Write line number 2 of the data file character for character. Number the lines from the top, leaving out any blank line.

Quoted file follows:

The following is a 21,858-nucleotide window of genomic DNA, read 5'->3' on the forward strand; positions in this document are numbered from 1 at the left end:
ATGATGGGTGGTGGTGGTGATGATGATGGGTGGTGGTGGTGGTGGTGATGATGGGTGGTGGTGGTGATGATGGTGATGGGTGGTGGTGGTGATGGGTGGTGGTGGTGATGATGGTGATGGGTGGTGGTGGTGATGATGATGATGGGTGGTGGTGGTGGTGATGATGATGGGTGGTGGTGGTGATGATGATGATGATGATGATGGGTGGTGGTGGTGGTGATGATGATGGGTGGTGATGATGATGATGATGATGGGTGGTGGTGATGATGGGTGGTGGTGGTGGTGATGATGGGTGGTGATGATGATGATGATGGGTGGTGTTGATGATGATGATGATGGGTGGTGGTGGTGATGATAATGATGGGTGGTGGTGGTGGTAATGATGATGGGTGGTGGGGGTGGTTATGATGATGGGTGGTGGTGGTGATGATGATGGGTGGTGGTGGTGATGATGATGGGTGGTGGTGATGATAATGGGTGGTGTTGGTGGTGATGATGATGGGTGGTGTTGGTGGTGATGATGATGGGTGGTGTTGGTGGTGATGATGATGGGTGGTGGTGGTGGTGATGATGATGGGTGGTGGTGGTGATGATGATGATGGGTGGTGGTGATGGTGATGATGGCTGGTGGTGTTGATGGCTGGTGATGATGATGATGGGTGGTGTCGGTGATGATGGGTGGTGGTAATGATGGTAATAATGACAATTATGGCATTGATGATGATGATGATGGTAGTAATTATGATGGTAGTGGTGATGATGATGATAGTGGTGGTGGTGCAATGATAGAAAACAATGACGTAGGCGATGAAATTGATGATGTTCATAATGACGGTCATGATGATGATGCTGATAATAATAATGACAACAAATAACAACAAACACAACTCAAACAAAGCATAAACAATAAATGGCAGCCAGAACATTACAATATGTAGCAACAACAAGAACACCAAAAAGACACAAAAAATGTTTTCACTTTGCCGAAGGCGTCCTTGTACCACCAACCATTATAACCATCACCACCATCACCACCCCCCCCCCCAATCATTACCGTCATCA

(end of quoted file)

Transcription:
ATGATGGGTGGTGGTGGTGATGATGATGGGTGGTGGTGGTGGTGGTGATGATGGGTGGTGGTGGTGATGATGGTGATGGGTGGTGGTGGTGATGGGTGGTGGTGGTGATGATGGTGATGGGTGGTGGTGGTGATGATGATGATGGGTGGTGGTGGTGGTGATGATGATGGGTGGTGGTGGTGATGATGATGATGATGATGATGGGTGGTGGTGGTGGTGATGATGATGGGTGGTGATGATGATGATGATGATGGGTGGTGGTGATGATGGGTGGTGGTGGTGGTGATGATGGGTGGTGATGATGATGATGATGGGTGGTGTTGATGATGATGATGATGGGTGGTGGTGGTGATGATAATGATGGGTGGTGGTGGTGGTAATGATGATGGGTGGTGGGGGTGGTTATGATGATGGGTGGTGGTGGTGATGATGATGGGTGGTGGTGGTGATGATGATGGGTGGTGGTGATGATAATGGGTGGTGTTGGTGGTGATGATGATGGGTGGTGTTGGTGGTGATGATGATGGGTGGTGTTGGTGGTGATGATGATGGGTGGTGGTGGTGGTGATGATGATGGGTGGTGGTGGTGATGATGATGATGGGTGGTGGTGATGGTGATGATGGCTGGTGGTGTTGATGGCTGGTGATGATGATGATGGGTGGTGTCGGTGATGATGGGTGGTGGTAATGATGGTAATAATGACAATTATGGCATTGATGATGATGATGATGGTAGTAATTATGATGGTAGTGGTGATGATGATGATAGTGGTGGTGGTGCAATGATAGAAAACAATGACGTAGGCGATGAAATTGATGATGTTCATAATGACGGTCATGATGATGATGCTGATAATAATAATGACAACAAATAACAACAAACACAACTCAAACAAAGCATAAACAATAAATGGCAGCCAGAACATTACAATATGTAGCAACAACAAGAACACCAAAAAGACACAAAAAATGTTTTCACTTTGCCGAAGGCGTCCTTGTACCACCAACCATTATAACCATCACCACCATCACCACCCCCCCCCCCAATCATTACCGTCATCA